Review: Hillbilly Elegy by J. D. Vance

Hillbilly Elegy Book CoverHillbilly Elegy: A Memoir of a Family and Culture in Crisis [2016] – ★★★★1/2

Whenever people ask me what I’d most like to change about the white working class, I’d say “the feeling that our choices don’t matter” [Vance, 2016: 177].

Hillbilly Elegy is a memoir of a man J. D. Vance, who talks about his childhood (being raised by his single, troubled mother with two children), adolescence and early adulthood, growing up in one of the poorest regions in America. This deeply personal, eye-opening book, which is also both sad and inspirational, provides a glimpse into the Appalachian culture and various (historical, socio-economic, psychological and cultural) circumstances that shape its people. It is about the state of one part of America some would not like to acknowledge fully or whose issues some misunderstand. J. D. sheds away some of the stereotypes surrounding his people, while, at the same time, fairly and bravely acknowledges (people’s) personal and societal responsibilities for many disastrous societal and economic circumstances. This memoir on how class and family affect the poor, as seen through the eyes of one boy raised in one disadvantaged family, is a book hard to forget.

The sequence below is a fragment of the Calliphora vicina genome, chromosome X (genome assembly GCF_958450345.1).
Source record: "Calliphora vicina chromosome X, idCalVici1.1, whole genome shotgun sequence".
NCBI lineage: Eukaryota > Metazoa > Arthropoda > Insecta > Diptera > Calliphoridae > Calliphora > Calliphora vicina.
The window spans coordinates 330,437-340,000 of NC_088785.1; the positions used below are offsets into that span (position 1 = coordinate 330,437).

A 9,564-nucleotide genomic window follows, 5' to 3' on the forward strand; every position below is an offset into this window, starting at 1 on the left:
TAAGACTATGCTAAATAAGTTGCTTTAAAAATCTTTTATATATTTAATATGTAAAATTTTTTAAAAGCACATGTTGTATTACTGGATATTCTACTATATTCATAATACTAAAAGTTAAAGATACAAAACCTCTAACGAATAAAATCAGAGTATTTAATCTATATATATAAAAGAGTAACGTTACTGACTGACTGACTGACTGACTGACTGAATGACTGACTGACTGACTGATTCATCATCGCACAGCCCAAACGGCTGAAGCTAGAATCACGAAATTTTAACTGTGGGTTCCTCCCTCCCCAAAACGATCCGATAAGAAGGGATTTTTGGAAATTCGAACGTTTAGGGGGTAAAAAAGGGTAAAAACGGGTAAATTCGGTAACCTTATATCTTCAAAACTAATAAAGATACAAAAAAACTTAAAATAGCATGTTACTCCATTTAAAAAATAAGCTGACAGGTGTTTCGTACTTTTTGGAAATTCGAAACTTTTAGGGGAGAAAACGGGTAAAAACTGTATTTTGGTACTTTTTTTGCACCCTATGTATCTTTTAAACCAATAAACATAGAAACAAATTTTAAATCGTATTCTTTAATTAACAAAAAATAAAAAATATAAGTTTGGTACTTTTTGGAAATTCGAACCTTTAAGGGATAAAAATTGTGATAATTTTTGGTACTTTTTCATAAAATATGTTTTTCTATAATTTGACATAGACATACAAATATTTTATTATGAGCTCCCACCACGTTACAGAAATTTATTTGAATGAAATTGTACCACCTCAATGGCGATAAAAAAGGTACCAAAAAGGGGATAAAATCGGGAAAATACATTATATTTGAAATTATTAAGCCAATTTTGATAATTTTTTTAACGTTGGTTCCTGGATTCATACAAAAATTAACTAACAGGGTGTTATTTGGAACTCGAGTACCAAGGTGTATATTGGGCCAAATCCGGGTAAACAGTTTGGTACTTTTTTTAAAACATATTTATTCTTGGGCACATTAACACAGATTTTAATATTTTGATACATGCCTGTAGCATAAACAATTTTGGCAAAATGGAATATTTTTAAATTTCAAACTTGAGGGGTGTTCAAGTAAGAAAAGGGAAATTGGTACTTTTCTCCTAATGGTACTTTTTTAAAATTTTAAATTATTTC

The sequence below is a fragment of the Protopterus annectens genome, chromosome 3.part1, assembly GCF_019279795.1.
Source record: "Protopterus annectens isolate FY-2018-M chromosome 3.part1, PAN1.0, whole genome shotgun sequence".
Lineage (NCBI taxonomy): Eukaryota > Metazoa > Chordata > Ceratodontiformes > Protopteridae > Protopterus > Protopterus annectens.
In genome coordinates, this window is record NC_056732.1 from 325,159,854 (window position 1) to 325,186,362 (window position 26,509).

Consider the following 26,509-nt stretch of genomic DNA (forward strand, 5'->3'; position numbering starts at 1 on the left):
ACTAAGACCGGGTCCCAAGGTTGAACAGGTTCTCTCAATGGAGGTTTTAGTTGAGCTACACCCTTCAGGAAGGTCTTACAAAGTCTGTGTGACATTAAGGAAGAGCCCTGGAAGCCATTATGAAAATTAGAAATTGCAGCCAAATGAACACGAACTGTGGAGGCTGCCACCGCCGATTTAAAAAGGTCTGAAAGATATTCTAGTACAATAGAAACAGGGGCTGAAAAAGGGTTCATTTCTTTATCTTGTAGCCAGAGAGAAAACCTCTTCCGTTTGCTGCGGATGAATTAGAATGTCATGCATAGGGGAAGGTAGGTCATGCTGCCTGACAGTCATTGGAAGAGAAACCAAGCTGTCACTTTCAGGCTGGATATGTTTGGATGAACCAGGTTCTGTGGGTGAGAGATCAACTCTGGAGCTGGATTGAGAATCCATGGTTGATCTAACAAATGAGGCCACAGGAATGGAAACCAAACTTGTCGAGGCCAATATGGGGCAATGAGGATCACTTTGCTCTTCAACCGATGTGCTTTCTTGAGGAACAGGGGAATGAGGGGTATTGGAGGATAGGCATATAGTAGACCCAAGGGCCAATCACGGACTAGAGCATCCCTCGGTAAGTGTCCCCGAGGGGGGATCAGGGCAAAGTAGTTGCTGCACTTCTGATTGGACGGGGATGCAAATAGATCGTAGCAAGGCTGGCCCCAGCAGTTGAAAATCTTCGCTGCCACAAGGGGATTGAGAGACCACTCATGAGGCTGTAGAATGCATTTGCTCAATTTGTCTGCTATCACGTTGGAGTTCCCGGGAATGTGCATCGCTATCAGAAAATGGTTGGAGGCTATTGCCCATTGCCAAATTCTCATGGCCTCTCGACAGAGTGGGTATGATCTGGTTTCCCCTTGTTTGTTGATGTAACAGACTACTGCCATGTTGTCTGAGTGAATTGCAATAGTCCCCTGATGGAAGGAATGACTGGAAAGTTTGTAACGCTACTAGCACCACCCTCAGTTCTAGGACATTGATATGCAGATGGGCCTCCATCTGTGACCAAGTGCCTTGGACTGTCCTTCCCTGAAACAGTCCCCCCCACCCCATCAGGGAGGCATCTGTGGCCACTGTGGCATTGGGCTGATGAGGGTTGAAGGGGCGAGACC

In the introduction to the book, J.D. writes: “I want people to know what it feels like to nearly give up on yourself and why you might do it. I want people to understand what happens in the lives of the poor and the psychological impact that spiritual and material poverty has on their children”. It is impossible not to heed these words. J. D. is clear in his book that that he is just an ordinary guy and not some talented person worthy of an autobiography. His main purpose in this book is to draw attention to the plight of thousands of his people living in poverty and seeing no hope, as well as to pay tribute to people who helped him succeed in life against all odds. In a non-linear fashion, J. D. tells us how he was born in 1984 and had a “chaotic” upbringing with a “revolving door of father figures”. While he was first in Jackson, Kentucky, he soon travelled with his family to live in Middletown, Ohio, and details the changing political and socio-economic situations in the region dominated by working class conservatives. His family’s poverty, the particular culture he was born into, the lack of stable home, and his imperfect mother with her numerous boyfriends, all contributed to him being constantly torn between hopelessness and love for his family, between helplessness stemming from poverty and (irrational) hope for a better future. J. D. Vance then talks about his grandparents (Paw and Mamaw) and their experiences around the end of the 1940s, noting that “this book is about …what goes on in the lives of real people when the industrial economy goes south”.